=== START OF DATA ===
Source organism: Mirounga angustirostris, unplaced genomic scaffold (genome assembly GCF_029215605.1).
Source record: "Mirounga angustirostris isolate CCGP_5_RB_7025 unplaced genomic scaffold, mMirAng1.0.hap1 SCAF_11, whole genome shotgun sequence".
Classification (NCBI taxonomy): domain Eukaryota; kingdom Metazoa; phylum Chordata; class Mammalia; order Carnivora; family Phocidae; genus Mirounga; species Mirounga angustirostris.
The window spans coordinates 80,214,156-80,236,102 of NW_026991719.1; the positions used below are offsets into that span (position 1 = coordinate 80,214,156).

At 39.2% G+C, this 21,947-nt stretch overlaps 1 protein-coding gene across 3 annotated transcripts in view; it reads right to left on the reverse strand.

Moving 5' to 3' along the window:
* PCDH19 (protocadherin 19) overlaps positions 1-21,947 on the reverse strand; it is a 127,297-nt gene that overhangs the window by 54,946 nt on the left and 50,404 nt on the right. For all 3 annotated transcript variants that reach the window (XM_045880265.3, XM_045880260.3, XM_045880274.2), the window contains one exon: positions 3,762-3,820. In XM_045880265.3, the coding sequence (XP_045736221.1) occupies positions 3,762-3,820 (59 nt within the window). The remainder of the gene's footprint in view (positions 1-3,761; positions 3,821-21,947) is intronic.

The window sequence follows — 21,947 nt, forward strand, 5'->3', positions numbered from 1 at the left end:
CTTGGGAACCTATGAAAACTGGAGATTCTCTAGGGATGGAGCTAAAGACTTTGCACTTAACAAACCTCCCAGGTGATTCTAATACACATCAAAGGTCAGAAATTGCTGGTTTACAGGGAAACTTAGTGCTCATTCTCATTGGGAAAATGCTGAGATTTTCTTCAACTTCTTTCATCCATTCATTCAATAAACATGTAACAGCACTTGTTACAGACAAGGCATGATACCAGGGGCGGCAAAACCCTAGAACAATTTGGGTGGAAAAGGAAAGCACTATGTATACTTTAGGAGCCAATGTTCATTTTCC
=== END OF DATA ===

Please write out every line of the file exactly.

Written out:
Source organism: Mirounga angustirostris, unplaced genomic scaffold (genome assembly GCF_029215605.1).
Source record: "Mirounga angustirostris isolate CCGP_5_RB_7025 unplaced genomic scaffold, mMirAng1.0.hap1 SCAF_11, whole genome shotgun sequence".
Classification (NCBI taxonomy): domain Eukaryota; kingdom Metazoa; phylum Chordata; class Mammalia; order Carnivora; family Phocidae; genus Mirounga; species Mirounga angustirostris.
The window spans coordinates 80,214,156-80,236,102 of NW_026991719.1; the positions used below are offsets into that span (position 1 = coordinate 80,214,156).

At 39.2% G+C, this 21,947-nt stretch overlaps 1 protein-coding gene across 3 annotated transcripts in view; it reads right to left on the reverse strand.

Moving 5' to 3' along the window:
* PCDH19 (protocadherin 19) overlaps positions 1-21,947 on the reverse strand; it is a 127,297-nt gene that overhangs the window by 54,946 nt on the left and 50,404 nt on the right. For all 3 annotated transcript variants that reach the window (XM_045880265.3, XM_045880260.3, XM_045880274.2), the window contains one exon: positions 3,762-3,820. In XM_045880265.3, the coding sequence (XP_045736221.1) occupies positions 3,762-3,820 (59 nt within the window). The remainder of the gene's footprint in view (positions 1-3,761; positions 3,821-21,947) is intronic.

The window sequence follows — 21,947 nt, forward strand, 5'->3', positions numbered from 1 at the left end:
CTTGGGAACCTATGAAAACTGGAGATTCTCTAGGGATGGAGCTAAAGACTTTGCACTTAACAAACCTCCCAGGTGATTCTAATACACATCAAAGGTCAGAAATTGCTGGTTTACAGGGAAACTTAGTGCTCATTCTCATTGGGAAAATGCTGAGATTTTCTTCAACTTCTTTCATCCATTCATTCAATAAACATGTAACAGCACTTGTTACAGACAAGGCATGATACCAGGGGCGGCAAAACCCTAGAACAATTTGGGTGGAAAAGGAAAGCACTATGTATACTTTAGGAGCCAATGTTCATTTTCC